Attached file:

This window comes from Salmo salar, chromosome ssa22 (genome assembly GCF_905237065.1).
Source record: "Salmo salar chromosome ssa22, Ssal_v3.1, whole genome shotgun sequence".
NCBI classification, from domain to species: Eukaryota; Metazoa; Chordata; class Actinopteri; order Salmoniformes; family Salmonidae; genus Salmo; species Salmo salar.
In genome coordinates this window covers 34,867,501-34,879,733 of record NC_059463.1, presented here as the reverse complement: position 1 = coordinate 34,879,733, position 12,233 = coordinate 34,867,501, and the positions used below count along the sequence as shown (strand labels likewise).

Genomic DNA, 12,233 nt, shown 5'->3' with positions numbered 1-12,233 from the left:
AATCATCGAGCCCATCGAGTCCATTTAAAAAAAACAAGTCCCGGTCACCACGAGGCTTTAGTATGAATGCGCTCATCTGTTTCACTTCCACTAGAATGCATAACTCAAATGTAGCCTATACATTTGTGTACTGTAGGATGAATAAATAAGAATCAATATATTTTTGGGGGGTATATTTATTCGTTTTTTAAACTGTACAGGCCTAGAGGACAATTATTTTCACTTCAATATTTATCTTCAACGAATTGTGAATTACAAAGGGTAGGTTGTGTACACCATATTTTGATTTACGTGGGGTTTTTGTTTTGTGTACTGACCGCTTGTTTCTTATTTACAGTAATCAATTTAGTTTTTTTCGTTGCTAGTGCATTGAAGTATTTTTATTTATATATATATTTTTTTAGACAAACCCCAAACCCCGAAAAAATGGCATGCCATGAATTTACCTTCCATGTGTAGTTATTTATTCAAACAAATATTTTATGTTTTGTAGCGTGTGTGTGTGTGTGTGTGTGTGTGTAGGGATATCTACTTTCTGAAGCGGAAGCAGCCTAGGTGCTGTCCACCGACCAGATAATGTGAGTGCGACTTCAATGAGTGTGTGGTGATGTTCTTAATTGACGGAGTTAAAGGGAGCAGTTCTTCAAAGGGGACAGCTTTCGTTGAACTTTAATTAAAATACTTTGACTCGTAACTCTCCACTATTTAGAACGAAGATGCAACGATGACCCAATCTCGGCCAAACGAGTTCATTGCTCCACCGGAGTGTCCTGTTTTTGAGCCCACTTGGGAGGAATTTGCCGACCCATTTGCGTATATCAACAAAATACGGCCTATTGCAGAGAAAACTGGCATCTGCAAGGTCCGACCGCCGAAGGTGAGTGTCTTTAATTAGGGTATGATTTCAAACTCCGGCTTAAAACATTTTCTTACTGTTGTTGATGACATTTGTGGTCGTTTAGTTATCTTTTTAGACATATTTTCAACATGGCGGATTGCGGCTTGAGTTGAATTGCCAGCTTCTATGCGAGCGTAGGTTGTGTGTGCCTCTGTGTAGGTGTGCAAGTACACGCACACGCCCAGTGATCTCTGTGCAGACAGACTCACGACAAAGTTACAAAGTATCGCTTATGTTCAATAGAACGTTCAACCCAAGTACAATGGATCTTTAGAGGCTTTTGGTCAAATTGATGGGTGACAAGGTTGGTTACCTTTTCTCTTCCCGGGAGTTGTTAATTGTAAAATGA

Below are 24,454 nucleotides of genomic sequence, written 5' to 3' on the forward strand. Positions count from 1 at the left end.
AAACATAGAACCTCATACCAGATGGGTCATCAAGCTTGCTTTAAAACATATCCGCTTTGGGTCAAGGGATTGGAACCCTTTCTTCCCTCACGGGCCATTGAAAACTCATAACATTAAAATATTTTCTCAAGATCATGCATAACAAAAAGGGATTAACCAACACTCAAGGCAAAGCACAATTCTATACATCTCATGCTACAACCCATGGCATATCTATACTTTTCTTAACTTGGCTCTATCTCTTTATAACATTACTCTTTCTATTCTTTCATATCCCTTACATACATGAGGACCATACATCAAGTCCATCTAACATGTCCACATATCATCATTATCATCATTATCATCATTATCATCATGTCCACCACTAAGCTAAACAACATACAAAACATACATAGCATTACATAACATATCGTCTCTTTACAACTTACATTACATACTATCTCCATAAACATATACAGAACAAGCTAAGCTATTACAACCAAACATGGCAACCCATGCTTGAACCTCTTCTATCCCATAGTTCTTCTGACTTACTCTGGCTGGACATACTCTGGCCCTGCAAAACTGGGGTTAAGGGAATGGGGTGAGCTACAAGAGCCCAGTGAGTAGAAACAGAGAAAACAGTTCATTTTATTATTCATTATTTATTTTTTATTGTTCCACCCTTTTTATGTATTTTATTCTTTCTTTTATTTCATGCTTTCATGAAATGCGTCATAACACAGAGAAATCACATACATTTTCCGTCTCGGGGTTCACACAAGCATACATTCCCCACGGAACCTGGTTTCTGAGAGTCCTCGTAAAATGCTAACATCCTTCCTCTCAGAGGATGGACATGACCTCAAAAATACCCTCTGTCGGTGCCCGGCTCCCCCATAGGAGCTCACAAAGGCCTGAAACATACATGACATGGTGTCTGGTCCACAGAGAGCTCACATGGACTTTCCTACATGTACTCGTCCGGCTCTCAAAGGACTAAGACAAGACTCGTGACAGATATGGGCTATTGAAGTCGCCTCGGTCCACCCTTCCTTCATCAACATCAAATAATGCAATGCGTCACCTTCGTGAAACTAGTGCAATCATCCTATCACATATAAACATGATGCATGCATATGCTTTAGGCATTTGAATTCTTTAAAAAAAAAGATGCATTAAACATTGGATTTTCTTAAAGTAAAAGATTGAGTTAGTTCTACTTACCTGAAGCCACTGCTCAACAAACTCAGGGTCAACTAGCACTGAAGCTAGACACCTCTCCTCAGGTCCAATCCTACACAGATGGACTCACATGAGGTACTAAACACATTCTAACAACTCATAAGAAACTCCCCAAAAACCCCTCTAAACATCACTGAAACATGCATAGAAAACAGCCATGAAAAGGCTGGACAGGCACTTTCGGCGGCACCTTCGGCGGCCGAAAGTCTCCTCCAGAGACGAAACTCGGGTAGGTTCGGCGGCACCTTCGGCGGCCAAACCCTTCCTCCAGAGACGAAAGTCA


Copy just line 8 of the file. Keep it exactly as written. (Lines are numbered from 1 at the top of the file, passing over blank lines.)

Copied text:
AAACATAGAACCTCATACCAGATGGGTCATCAAGCTTGCTTTAAAACATATCCGCTTTGGGTCAAGGGATTGGAACCCTTTCTTCCCTCACGGGCCATTGAAAACTCATAACATTAAAATATTTTCTCAAGATCATGCATAACAAAAAGGGATTAACCAACACTCAAGGCAAAGCACAATTCTATACATCTCATGCTACAACCCATGGCATATCTATACTTTTCTTAACTTGGCTCTATCTCTTTATAACATTACTCTTTCTATTCTTTCATATCCCTTACATACATGAGGACCATACATCAAGTCCATCTAACATGTCCACATATCATCATTATCATCATTATCATCATTATCATCATGTCCACCACTAAGCTAAACAACATACAAAACATACATAGCATTACATAACATATCGTCTCTTTACAACTTACATTACATACTATCTCCATAAACATATACAGAACAAGCTAAGCTATTACAACCAAACATGGCAACCCATGCTTGAACCTCTTCTATCCCATAGTTCTTCTGACTTACTCTGGCTGGACATACTCTGGCCCTGCAAAACTGGGGTTAAGGGAATGGGGTGAGCTACAAGAGCCCAGTGAGTAGAAACAGAGAAAACAGTTCATTTTATTATTCATTATTTATTTTTTATTGTTCCACCCTTTTTATGTATTTTATTCTTTCTTTTATTTCATGCTTTCATGAAATGCGTCATAACACAGAGAAATCACATACATTTTCCGTCTCGGGGTTCACACAAGCATACATTCCCCACGGAACCTGGTTTCTGAGAGTCCTCGTAAAATGCTAACATCCTTCCTCTCAGAGGATGGACATGACCTCAAAAATACCCTCTGTCGGTGCCCGGCTCCCCCATAGGAGCTCACAAAGGCCTGAAACATACATGACATGGTGTCTGGTCCACAGAGAGCTCACATGGACTTTCCTACATGTACTCGTCCGGCTCTCAAAGGACTAAGACAAGACTCGTGACAGATATGGGCTATTGAAGTCGCCTCGGTCCACCCTTCCTTCATCAACATCAAATAATGCAATGCGTCACCTTCGTGAAACTAGTGCAATCATCCTATCACATATAAACATGATGCATGCATATGCTTTAGGCATTTGAATTCTTTAAAAAAAAAGATGCATTAAACATTGGATTTTCTTAAAGTAAAAGATTGAGTTAGTTCTACTTACCTGAAGCCACTGCTCAACAAACTCAGGGTCAACTAGCACTGAAGCTAGACACCTCTCCTCAGGTCCAATCCTACACAGATGGACTCACATGAGGTACTAAACACATTCTAACAACTCATAAGAAACTCCCCAAAAACCCCTCTAAACATCACTGAAACATGCATAGAAAACAGCCATGAAAAGGCTGGACAGGCACTTTCGGCGGCACCTTCGGCGGCCGAAAGTCTCCTCCAGAGACGAAACTCGGGTAGGTTCGGCGGCACCTTCGGCGGCCAAACCCTTCCTCCAGAGACGAAAGTCA